Click on “Download PDF” for the PDF version or on the title for the HTML version.
If you are not an ASABE member or if your employer has not arranged for access to the full-text, Click here for options.
Combining Compost Application and Soil Solarization for Control of Soilborne Plant Pathogens
Published by the American Society of Agricultural and Biological Engineers, St. Joseph, Michigan www.asabe.org
Citation: Paper number 032264, 2003 ASAE Annual Meeting . (doi: 10.13031/2013.14969) @2003
Authors: Megan N. Marshall, Jean S. VanderGheynst
Keywords: Bioreactors, composts, microbial activity, oxygen, organic farming, pest control, plant pathogens, plastic film, self-heating, soil solarization, waste utilization
In soil solarization, moist soil is covered with transparent plastic tarps, resulting in passive
solar heating of the soil and a pasteurization effect, which reduces plant pathogen populations
without the use of chemical pesticides. By combining compost application and soil solarization, there
is the added benefit of utilizing organic wastes and the potential for decreasing the duration of
solarization treatments. Compost stimulates microbial activity in the soil, which may lead to heat
generation by aerobic microorganisms, higher soil temperatures, and thus more rapid thermal
inactivation of pathogen populations.
(Download PDF) (Export to EndNotes)
The objective of these initial laboratory studies was to assess the potential for compost incorporation
to produce higher soil temperatures during solarization. These studies were carried out using
insulated 1-L bioreactors, which were placed in an incubator to approximate diurnal soil temperature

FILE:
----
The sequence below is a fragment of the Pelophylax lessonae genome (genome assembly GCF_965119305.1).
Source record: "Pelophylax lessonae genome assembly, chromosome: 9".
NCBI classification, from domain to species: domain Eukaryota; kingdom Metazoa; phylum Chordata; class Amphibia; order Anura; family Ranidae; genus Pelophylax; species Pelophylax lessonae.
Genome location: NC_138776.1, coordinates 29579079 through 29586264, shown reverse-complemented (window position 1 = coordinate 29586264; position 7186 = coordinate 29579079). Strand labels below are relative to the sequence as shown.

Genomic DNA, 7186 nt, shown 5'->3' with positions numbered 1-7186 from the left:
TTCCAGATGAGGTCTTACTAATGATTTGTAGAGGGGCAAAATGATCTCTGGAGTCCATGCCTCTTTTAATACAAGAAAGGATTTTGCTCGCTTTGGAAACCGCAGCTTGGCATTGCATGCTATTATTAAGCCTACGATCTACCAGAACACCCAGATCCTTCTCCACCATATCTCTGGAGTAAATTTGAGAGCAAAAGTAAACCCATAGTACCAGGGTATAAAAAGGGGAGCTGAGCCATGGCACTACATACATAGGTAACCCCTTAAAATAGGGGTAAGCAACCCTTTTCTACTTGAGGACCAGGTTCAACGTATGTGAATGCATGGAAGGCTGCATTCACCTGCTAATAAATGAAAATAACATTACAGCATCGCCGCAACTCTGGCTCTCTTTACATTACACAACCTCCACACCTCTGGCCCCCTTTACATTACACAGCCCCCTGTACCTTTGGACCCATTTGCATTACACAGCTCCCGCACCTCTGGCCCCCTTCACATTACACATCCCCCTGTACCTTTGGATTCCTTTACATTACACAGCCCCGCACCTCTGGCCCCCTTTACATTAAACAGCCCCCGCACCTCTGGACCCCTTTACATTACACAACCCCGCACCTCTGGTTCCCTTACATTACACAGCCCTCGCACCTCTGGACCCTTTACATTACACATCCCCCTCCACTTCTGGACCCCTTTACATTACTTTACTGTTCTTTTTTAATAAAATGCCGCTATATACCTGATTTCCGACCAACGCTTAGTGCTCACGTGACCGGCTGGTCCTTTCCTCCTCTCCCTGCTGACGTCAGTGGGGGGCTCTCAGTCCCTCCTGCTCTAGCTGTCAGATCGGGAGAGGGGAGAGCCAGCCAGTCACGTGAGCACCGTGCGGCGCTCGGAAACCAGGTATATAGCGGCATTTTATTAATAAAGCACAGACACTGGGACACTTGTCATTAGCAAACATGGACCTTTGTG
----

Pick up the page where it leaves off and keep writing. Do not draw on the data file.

fluctuations typically achieved during solarization. Bioreactors were filled with soil mixed with
compost substrates at various loading rates (0, 2% (v/v), or 10% (v/v)). Oxygen was supplied to
bioreactors through humidified airflow or by diffusion through a piece of solarization plastic.
Temperatures in aerated bioreactors with compost substrates were up to 3-10 C higher than
bioreactors with soil alone. Increased respiration in aerated bioreactors with compost substrates
suggested that increased temperatures were related to increased aerobic microbial activity.However, the temperature of bioreactors receiving oxygen by diffusion through solarization tarp was
not greater when soil was amended with compost substrates.
These results show the potential for compost addition to increase soil solarization temperatures by
increasing aerobic microbial activity, if sufficient oxygen is available. Future experiments will focus
on variables that influence soil oxygen content during solarization, such as soil moisture content,
compost loading rate, and compost stability. New bioreactors are under construction that will provide
oxygen to the soil only by diffusion through solarization plastic, will measure temperature more
accurately using thermistor probes, and will characterize the oxygen limitation by measuring redox
potential in soil and oxygen concentration in headspace.